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Spokane, Washington  Est. May 19, 1883

Bill would allow death investigators in Washington to receive workers comp for PTSD

Rep. Peter Abbarno, R-Centralia, proposes a bill allowing county coroners and medical examiners to qualify for workers compensation due to PTSD to the House Labor and Workplace Standards Committee on Jan. 12, 2024, in Olympia, Washington.   (Lauren Rendahl / The Spokesman-Review)

County coroners and medical examiners assist with some of the most devastating cases, witnessing the aftermath of violent deaths – something the public seldom has to see.

Under current law, state employees are eligible for workers’ compensation from the Washington State Department of Labor and Industries if they are injured or suffer a disability resulting from their line of work. However, mental conditions caused by stress are ruled out and cannot fall under an occupational disease, meaning that most workers who suffer from post-traumatic stress disorder don’t qualify for benefits.

There are exceptions carved out in state law to this rule: firefighters, law enforcement officers, public safety telecommunicators, like 911 operators and fire dispatchers, and direct care nurses can receive PTSD compensation only if certain conditions are met. They must also subject themselves to a psychological examination prior to their employment to rule out existing PTSD.

County coroners and medical examiners, however, are not included, yet they’re still considered part of the first response team when a sudden death or tragedy occurs, said Rep. Peter Abbarno, R-Centralia. He’s the prime sponsor of a bill hoping to allow compensation for personnel expressing claims of PTSD and proposed it to the House Labor and Workplace Standards Committee on Friday.

“They will respond to infant deaths, deaths in the community where they live, seeing friends and family, being called out of their homes at all hours of the day,” Abbarno said. “And it has a substantial impact on them.”

Coroner and medical examiner offices conduct scene investigations, assist law enforcement and employ forensic pathologists who perform autopsies for all types of death, including suicide, homicide and violent, unusual or sudden deaths.

Their jobs are not done when they leave the scene. Medical examiners are then left with the sorrowful job of communicating and treating grieving family members.

“The goal of bills like this is to identify there are certain jobs and careers that have a higher level of this type of stress and traumatic experiences, and we want to make sure that those workers are able to continue to do their jobs in the right way,” Abbarno said.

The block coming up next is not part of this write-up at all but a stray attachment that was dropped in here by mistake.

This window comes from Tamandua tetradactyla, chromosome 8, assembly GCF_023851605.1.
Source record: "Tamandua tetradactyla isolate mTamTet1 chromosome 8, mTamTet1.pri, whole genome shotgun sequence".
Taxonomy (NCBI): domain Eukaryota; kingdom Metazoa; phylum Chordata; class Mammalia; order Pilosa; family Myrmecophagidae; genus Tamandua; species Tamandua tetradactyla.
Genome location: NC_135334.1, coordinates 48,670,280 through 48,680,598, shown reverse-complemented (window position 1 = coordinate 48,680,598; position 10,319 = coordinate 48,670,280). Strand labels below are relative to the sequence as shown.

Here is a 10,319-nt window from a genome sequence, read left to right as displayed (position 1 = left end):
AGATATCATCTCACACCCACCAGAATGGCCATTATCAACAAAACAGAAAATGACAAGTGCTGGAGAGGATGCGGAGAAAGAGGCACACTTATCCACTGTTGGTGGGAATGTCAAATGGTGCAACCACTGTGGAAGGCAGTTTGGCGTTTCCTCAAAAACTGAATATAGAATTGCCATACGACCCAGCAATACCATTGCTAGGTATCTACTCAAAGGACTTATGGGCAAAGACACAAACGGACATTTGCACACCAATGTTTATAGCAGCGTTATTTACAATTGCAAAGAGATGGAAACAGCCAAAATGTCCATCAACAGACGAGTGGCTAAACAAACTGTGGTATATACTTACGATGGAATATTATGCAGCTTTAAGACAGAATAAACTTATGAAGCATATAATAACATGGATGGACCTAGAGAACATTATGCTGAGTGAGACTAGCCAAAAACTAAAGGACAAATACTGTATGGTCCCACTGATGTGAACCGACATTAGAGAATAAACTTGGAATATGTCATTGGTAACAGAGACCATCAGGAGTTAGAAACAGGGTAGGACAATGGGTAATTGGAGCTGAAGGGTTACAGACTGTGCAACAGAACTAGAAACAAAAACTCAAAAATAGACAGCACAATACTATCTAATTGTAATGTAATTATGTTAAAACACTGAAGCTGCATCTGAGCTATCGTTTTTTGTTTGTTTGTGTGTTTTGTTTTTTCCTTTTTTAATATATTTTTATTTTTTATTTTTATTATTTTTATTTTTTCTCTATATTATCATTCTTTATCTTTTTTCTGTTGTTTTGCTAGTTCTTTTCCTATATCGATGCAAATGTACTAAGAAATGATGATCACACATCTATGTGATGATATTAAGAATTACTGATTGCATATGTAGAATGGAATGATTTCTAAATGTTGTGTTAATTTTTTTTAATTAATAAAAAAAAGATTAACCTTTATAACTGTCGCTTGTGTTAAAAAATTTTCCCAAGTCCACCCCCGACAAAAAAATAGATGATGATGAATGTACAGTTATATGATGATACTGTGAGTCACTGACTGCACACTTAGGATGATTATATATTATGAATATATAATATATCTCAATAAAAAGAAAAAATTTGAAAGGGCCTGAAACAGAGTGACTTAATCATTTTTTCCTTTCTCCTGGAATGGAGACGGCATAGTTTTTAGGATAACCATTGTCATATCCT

Few people are interested in this line of work, putting pressure on rural community personnel to deal with death at a much higher rate. As of 2020, only six counties in Washington rely on medical examiners, 17 counties depend on elected coroners and the remaining 16 counties, notably the smallest ones, use prosecuting attorneys who split their time between the courtroom and death investigations.

“I’ve witnessed how daily exposure to traumatic events has created an alarming turnover rate among new investigators,” Robert Karinen, Snohomish County chief death investigator, testified. “Recently at the American Academy of Forensic Science, I sat in a meeting that said the average tenure for a new employee is only five years, and this is definitely consistent, from what I’ve seen.”

Karinen has over 23 years of experience in death investigation. His office stands side by side with law enforcement witnessing the same tragic events, but people in death investigation don’t receive the same early retirement benefits as fire and law personnel, Karinen said. Instead, they undergo an additional 12 years of stress before retirement.

In the last five years, the Kitsap County Medical Examiner’s Office had three employees leave due to PTSD issues, taking 20 years of valuable experience with them, said Jeff Wallis, the former Kitsap County coroner.

Yakima County Coroner Jim Curtice said his office is short-staffed. Even the loss of one person could cause detrimental effects to the types of service they provide.

Last year, Curtice suffered a mental health crisis and decided to receive help from Deer Hollow, a PTSD treatment program for first responders, after avoiding it in fear of what others might think.

“I have been diagnosed with PTSD, and I have received treatment, inpatient treatment, for PTSD and without that treatment, I would not be here today serving in the capacity that I do,” Curtis said.

A couple of people testified in opposition to the bill due to the increased costs.

Patrick Conner, representing the National Federation of Independent Businesses, said the cost estimate for PTSD claims has risen to almost $650,000.

“Washington’s workers and their employers are already facing a 5% increase in workers compensation costs compared to last year,” Conner said. “Continuing to add presumptive occupational disease claims like this to the state fund is simply burdening our workers and our employers in future years with even higher costs.”

Before the testimony, Rep. Timm Ormsby, D-Spokane, didn’t realize how vulnerable coroners and medical examiners were to PTSD, he told The Spokesman-Review.

Smaller communities have a much smaller staff, so the trauma that would normally aggregate onto 10 or 15 employees instead falls onto just one or two, Ormsby said.

The bill is awaiting a session in the House Labor and Workforce Committee next Friday.